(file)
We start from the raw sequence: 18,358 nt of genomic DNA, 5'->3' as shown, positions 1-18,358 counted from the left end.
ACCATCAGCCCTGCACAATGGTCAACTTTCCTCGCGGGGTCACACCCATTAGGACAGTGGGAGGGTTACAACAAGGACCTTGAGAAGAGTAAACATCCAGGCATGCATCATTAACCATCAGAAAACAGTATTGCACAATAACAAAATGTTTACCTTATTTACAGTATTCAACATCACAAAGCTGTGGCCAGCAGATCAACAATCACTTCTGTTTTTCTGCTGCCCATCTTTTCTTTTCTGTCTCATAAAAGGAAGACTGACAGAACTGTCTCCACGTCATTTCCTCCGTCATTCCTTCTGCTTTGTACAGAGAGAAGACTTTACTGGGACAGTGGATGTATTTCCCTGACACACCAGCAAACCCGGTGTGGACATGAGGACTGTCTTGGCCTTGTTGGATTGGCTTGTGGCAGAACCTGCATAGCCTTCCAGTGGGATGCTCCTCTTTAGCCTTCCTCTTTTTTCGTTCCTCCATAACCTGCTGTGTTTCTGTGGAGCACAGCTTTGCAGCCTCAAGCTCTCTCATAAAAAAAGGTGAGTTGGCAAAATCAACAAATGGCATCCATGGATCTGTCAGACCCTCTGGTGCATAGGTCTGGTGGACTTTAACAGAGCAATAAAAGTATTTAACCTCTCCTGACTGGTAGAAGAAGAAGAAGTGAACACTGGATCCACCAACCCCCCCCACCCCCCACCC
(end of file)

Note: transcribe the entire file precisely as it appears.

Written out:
We start from the raw sequence: 18,358 nt of genomic DNA, 5'->3' as shown, positions 1-18,358 counted from the left end.
ACCATCAGCCCTGCACAATGGTCAACTTTCCTCGCGGGGTCACACCCATTAGGACAGTGGGAGGGTTACAACAAGGACCTTGAGAAGAGTAAACATCCAGGCATGCATCATTAACCATCAGAAAACAGTATTGCACAATAACAAAATGTTTACCTTATTTACAGTATTCAACATCACAAAGCTGTGGCCAGCAGATCAACAATCACTTCTGTTTTTCTGCTGCCCATCTTTTCTTTTCTGTCTCATAAAAGGAAGACTGACAGAACTGTCTCCACGTCATTTCCTCCGTCATTCCTTCTGCTTTGTACAGAGAGAAGACTTTACTGGGACAGTGGATGTATTTCCCTGACACACCAGCAAACCCGGTGTGGACATGAGGACTGTCTTGGCCTTGTTGGATTGGCTTGTGGCAGAACCTGCATAGCCTTCCAGTGGGATGCTCCTCTTTAGCCTTCCTCTTTTTTCGTTCCTCCATAACCTGCTGTGTTTCTGTGGAGCACAGCTTTGCAGCCTCAAGCTCTCTCATAAAAAAAGGTGAGTTGGCAAAATCAACAAATGGCATCCATGGATCTGTCAGACCCTCTGGTGCATAGGTCTGGTGGACTTTAACAGAGCAATAAAAGTATTTAACCTCTCCTGACTGGTAGAAGAAGAAGAAGTGAACACTGGATCCACCAACCCCCCCCACCCCCCACCC